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Reading: Morituri Te Salutant


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Morituri Te Salutant


François Debrix

Virginia Tech, US
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In this essay, I weave together the readings and appraisals of the volume Re-Envisioning Peacekeeping offered by the contributors to this issue to further reflect on some of the key themes of the book and to highlight the critical provocations featured in this issue’s essays.

How to Cite: Debrix, F., 2021. Morituri Te Salutant. Spectra, 8(1), pp.46–51. DOI:
  Published on 14 Jun 2021
 Accepted on 26 Apr 2021            Submitted on 26 Apr 2021

I am honored and humbled by the depth and range of critical engagement with my 1999 book, Re-Envisioning Peacekeeping, offered by Caroline Alphin, Alex Barder, Mauro Caraccioli, Linea Cutter, Francine Rossone de Paula, Brent Steele, and Şengül Yıldız-Alanbay. I am grateful for their scholarship (here and in many other places), I am indebted to the creative and provocative thinking on a variety of issues and topics they have displayed over the years, and above all I am thankful for their friendship.1

“Ave Caesar, morituri te salutant.” “Hail, Caesar; those who are about to die salute you.” Such was the Latin salutation, commonly uttered by gladiators to the Roman Emperor, prior to their fight in the arena. The spectacle of the gladiators’ disembodiment and, ultimately, of their death, of the violence and blood of their mortal combat, was one of the supposed signs of the Roman Empire’s greatness and splendor, and the mark of the Emperor’s absolute power over the life of all his subjects, Romans and non-Romans alike (to the point that the Emperor, if magnanimous, could choose to spare the life of one of the gladiators, normally the one who remained standing at the end of the fight). Life, any and all life, was an offer, a sacrifice to the Emperor and the Empire. The gladiators’ ultimate sacrifice ritualized this complete surrender to the Emperor.

Disciplinary (neo)liberalism is also about sacrificing individuals, bodies, and lives. Whether it is meant to operate as a simulation of freedom for many of its proponents, beneficiaries, or advocates (many Western subjects, for example) or it condemns and abandons “other bodies” to precarious living and often to blood, violence, and death in the arena of global (geo)politics, disciplinary (neo)liberalism, as Barder puts it in his essay, seems to be “predicated upon the effacement of the other’s alterity.”2 Disciplinary (neo)liberalism does so on a global scale, at the scale where visions or projections of new world orders are supposed to be deployed, through UN peacekeeping or through unilateral designs of imperial (and often international reality colonizing,3 to use Rossone de Paula’s turn of phrase) states. But also, crucially, and as Alphin reminds us, disciplinary (neo)liberalism obliterates otherness, alterity, or the outside “at the level of the day-to-day minutiae of neoliberal subjects.”4 This, as I suggested in Re-Envisioning Peacekeeping, is part of what the UN, and some of the UN’s peacekeeping missions, in particular, were mobilized to do in the 1990s. Or, better yet, this was what the UN and UN peacekeeping were, in a way, sacrificed for.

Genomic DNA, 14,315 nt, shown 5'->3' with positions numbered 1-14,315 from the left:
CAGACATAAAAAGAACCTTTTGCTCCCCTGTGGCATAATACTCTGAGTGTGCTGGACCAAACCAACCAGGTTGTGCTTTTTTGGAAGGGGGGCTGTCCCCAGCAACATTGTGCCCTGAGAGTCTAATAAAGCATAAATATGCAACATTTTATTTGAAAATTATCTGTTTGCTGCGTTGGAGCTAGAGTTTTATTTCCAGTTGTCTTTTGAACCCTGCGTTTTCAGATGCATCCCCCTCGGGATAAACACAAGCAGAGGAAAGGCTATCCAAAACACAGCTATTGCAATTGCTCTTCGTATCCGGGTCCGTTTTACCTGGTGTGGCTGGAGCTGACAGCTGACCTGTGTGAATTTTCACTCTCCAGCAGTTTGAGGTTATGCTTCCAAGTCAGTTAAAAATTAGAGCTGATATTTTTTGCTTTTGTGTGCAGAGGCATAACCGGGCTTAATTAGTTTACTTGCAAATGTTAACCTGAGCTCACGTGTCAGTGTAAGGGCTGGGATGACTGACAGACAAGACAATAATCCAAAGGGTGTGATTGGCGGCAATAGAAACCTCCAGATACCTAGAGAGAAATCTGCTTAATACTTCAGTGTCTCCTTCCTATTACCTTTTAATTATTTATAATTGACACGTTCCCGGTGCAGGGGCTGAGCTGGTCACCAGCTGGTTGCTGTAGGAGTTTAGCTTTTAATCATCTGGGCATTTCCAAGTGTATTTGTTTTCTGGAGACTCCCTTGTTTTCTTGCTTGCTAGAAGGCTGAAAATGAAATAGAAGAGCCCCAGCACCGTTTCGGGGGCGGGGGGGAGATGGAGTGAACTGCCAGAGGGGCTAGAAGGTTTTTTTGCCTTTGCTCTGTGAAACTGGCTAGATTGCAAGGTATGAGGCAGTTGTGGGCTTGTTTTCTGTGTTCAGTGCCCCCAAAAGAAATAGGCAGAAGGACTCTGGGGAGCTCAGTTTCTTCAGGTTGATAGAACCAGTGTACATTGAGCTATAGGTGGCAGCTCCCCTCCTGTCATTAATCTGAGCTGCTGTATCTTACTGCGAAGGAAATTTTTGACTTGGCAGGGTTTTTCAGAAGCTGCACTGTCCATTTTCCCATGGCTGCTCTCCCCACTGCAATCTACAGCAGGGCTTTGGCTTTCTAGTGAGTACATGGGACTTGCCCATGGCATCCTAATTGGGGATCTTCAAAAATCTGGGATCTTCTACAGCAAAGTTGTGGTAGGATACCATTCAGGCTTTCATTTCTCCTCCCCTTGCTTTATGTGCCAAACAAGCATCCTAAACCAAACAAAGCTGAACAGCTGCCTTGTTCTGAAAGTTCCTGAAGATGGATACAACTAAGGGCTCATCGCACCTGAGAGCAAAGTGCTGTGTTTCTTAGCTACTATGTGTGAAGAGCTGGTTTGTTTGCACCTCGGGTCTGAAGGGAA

We may be reminded here of Danis Tanović’s poignant and brutally honest 2001 movie No Man’s Land. According to this film’s plot, set in the context of the early 1990s conflict in Bosnia, the UN, UN peacekeeping, and crucially the visual arsenal of global media covering the UN’s actions are deployed to rescue a Bosnian soldier who is lying on a motion-activated landmine at the bottom of a trench (he cannot move without causing the mine to explode). Soon realizing that there is no way to remove/rescue the soldier without activating the bomb, the UN brings in the Western media to the edge of the trench where a UN mining expert, with his back to the cameras, pretends to deactivate the explosive, fully conscious that there is no way to save the Bosnian soldier. Claiming that the situation is too dangerous for the media to continue to observe, the UN moves them further away from the site, starts to gather all their equipment, later announces to the Western onlookers that the mine has been defused and the soldier has been rescued, and everyone—UN and Western media alike—finally leaves the area where, it is said, there is no longer anything or anyone to see or worry about. Meanwhile, the soldier remains behind in the trench, still desperately trying not to move so as not to detonate the explosive device underneath him, at least for as long as he can stand it.

In Tanović’s film, what ends up looking like a successful UN rescue operation is nothing more than a trompe l’oeil. The simulation of the UN’s, and with it the global West’s, success finds its counterpart in its abject failure for the Bosnian soldier (by extension, for the local actors, and their otherness/alterity), in its occluded yet very real sacrifice of the other’s body. As Cutter writes in her contribution, the UN, as a trompe l’oeil, is “an empty sign.”5 In Tanović’s rendition, because it is an empty sign, the UN fails miserably. And yet, at an ideological level (that of disciplinary neoliberalism), it is only because it is a trompe l’oeil that the UN can (appear to) succeed in filling the Western/global mediascape with images of yet another rescue by daring UN peacekeeping heroes who embody the (neo)liberal values allegedly championed on a global scale: disinterested altruism, freedom, peace, individual rights, and the dignity of human life. As Steele’s contribution reminds us, images are always readily available to fool the eye, to make anyone believe, but also to galvanize ideological beliefs and believers (as we witness time and again across the (geo)political landscape).